She patted me on the arm. “I know you do, sweetie, but you have to let me have a little bit of fun once in a while.”
I decided that now wasn’t the time to point out the fact that her drug test told me just how much fun she’d been having lately.
My phone rang in my purse, and I scooped it out and answered. It was Jakob.
“We’re walking up the hall now,” he said. “Get ready to open the door.”
I pulled the chair free from the knob. “I didn’t hear any gunshots.”
“They took one look at us and bailed.”
“Did you recognize them?” I asked.
“No, but one of the guys with me did. You were right. They’re Jokers.”
Fuck. “Do you think they took Dr. Perez?”
“We’ll look into it,” he said. “What the hell did you do to that guard?”
“Who? Defenseless old me?” I asked, dropping an entire cup of honey into my voice.
“Cut the shit,” he said. “I already apologized.”
Ugh. He was right. I was keyed-up and taking it out on him. “You did. Sorry. I kicked him very hard several times and then kneed him in the face.”
“He didn’t get a hit off first?”
“Good,” he said.
Heaven help me, he sounded proud.
A second later, there was a knock on the door. I glanced through the peephole to double-check that it was Jakob before pulling it open. We stood there, facing each other for an awkward moment. I was not going to hug him.
“You okay?” he asked.
“Yeah,” I said.
“Hello again, Jakob,” Gran said, coming up behind me. “Oh, you brought friends.”
I swung the door wide, revealing the small, leather-clad army behind him. Men and women crowded together in the hallway. Several were open carrying military-grade weapons. No wonder The Jokers had taken off.
“Ready to go?” Jakob asked.
I nodded. “Gran’s going to come stay with me.”
“You can’t go back to your place,” he said.
I sighed. I should have seen this coming. If The Jokers had Dr. Perez, or if she was working with them, they’d know by now that I was the reason The Kings were busting up their little operation. I’d heard through the grapevine that The Kings had safehouses they used for situations like this, and if the intractable look on Jakob’s face was anything to go by, I was about to spend some time inside one.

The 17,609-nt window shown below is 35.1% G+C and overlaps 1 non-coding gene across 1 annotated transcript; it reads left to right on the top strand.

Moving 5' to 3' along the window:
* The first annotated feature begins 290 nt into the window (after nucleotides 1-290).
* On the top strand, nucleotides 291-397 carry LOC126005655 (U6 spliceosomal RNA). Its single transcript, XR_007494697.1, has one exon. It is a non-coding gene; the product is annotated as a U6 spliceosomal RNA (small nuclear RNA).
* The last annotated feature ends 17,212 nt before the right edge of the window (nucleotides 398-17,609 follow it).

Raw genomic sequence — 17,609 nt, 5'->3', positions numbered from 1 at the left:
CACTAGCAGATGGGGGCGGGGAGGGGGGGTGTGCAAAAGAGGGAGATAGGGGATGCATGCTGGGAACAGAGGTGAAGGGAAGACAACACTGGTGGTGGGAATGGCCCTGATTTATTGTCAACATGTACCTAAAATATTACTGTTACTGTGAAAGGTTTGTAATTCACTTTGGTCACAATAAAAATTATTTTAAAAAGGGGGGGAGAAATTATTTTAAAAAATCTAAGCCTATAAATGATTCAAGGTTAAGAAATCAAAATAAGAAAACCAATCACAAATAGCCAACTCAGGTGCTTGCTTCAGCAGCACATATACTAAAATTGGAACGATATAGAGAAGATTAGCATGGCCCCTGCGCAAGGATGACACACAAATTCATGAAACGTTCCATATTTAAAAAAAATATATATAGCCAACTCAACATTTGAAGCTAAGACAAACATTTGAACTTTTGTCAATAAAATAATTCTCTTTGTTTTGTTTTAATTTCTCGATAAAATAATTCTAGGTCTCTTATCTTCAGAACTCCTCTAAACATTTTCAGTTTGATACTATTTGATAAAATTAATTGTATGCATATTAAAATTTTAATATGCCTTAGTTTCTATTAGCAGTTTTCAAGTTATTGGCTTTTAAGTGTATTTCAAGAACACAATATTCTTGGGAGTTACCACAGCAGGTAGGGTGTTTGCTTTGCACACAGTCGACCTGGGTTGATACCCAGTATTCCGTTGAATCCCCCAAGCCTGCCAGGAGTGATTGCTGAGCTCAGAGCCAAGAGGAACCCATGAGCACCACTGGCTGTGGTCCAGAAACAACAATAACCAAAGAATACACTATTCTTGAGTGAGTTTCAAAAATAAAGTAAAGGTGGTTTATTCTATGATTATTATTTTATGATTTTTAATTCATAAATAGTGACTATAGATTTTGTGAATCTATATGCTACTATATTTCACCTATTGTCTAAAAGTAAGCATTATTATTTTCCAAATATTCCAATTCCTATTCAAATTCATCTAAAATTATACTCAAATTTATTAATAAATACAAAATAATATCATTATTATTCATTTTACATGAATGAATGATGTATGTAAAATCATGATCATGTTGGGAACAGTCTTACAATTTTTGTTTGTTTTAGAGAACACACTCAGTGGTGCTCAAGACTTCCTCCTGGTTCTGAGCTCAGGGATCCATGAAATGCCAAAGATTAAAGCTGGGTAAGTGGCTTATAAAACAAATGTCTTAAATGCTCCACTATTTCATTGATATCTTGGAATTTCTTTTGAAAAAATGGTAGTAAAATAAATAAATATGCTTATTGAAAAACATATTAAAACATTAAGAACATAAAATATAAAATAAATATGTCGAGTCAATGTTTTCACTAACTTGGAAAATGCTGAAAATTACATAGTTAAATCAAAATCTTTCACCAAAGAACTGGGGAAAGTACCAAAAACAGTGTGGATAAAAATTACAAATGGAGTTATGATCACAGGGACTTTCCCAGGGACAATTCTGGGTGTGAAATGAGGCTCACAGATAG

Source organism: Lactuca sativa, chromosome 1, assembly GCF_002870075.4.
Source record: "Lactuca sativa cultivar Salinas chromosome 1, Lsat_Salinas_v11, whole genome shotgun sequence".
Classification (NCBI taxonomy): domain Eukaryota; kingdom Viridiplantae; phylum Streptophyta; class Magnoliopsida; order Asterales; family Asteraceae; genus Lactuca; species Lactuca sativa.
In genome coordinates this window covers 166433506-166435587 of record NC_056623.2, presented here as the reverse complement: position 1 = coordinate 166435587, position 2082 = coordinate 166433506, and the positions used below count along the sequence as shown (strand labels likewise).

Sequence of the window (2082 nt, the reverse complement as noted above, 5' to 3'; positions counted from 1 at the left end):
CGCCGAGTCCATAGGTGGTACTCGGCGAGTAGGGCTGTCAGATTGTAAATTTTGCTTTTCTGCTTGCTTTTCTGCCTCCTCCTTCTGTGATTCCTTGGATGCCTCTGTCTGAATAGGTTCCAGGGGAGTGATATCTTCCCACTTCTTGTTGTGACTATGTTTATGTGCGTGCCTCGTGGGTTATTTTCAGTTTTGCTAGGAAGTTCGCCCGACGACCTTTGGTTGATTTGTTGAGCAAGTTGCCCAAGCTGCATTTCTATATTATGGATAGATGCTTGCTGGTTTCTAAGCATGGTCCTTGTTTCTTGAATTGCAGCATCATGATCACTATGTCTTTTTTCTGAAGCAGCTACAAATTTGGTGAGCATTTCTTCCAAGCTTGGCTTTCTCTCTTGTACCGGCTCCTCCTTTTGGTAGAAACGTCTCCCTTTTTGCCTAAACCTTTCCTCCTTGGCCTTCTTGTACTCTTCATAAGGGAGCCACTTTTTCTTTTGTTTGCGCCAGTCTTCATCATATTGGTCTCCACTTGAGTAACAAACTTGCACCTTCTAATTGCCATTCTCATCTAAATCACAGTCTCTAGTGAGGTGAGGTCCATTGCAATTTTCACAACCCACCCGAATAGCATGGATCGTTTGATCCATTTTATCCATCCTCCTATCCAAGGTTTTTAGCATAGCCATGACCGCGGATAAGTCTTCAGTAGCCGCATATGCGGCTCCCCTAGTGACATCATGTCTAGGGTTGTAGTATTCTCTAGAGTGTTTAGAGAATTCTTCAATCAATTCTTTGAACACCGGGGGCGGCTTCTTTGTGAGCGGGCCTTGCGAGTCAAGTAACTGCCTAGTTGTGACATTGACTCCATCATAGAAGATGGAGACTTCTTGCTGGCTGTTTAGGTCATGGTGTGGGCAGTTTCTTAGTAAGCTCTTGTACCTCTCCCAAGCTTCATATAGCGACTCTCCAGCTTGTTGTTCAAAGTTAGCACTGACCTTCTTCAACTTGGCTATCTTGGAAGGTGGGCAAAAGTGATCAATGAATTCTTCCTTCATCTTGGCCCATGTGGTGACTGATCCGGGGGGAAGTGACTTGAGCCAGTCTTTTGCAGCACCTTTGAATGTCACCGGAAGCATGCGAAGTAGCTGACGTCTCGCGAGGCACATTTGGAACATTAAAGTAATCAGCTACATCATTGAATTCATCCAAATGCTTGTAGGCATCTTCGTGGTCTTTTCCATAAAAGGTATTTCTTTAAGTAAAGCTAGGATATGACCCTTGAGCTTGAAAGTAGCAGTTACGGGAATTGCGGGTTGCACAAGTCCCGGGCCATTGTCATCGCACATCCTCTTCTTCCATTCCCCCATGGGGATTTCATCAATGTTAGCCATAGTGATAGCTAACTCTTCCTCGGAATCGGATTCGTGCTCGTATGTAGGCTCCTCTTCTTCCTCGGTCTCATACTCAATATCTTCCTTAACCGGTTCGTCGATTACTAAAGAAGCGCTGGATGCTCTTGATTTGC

“Fine,” I said.
I went to grab Gran’s bag, but Rob stepped in and hefted it up.
“I got it,” he said with a wink. He had one of those deep, purring baritones that rolled right through you when he spoke.
Gran perked up when she heard it. “Ooh, isn’t that a voice.”
He tipped his head toward her. “Ma’am.”
“Thank you for such chivalry,” she said, extending her hand. “I’m Izzy.”
My grandmother, the flirtatious prom queen.
“Can we please get going now?” I asked after they shook. “The cops have to be on their way.”
Miraculously, we made it out of there before any flashing lights arrived.
Copyright © 2020 by Navessa Allen
All rights reserved. No part of this publication may be reproduced, distributed, or transmitted in any form or by any means, including photocopying, recording, or other electronic or mechanical methods, without the prior written permission of the author, except in the case of brief quotations embodied in critical reviews and certain other noncommercial uses permitted by copyright law.
This is a work of fiction. Names, characters, places, and incidents either are the products of the author’s imagination or are used fictitiously. Any resemblance to actual persons, living or dead, businesses, companies, events, or locales is entirely coincidental.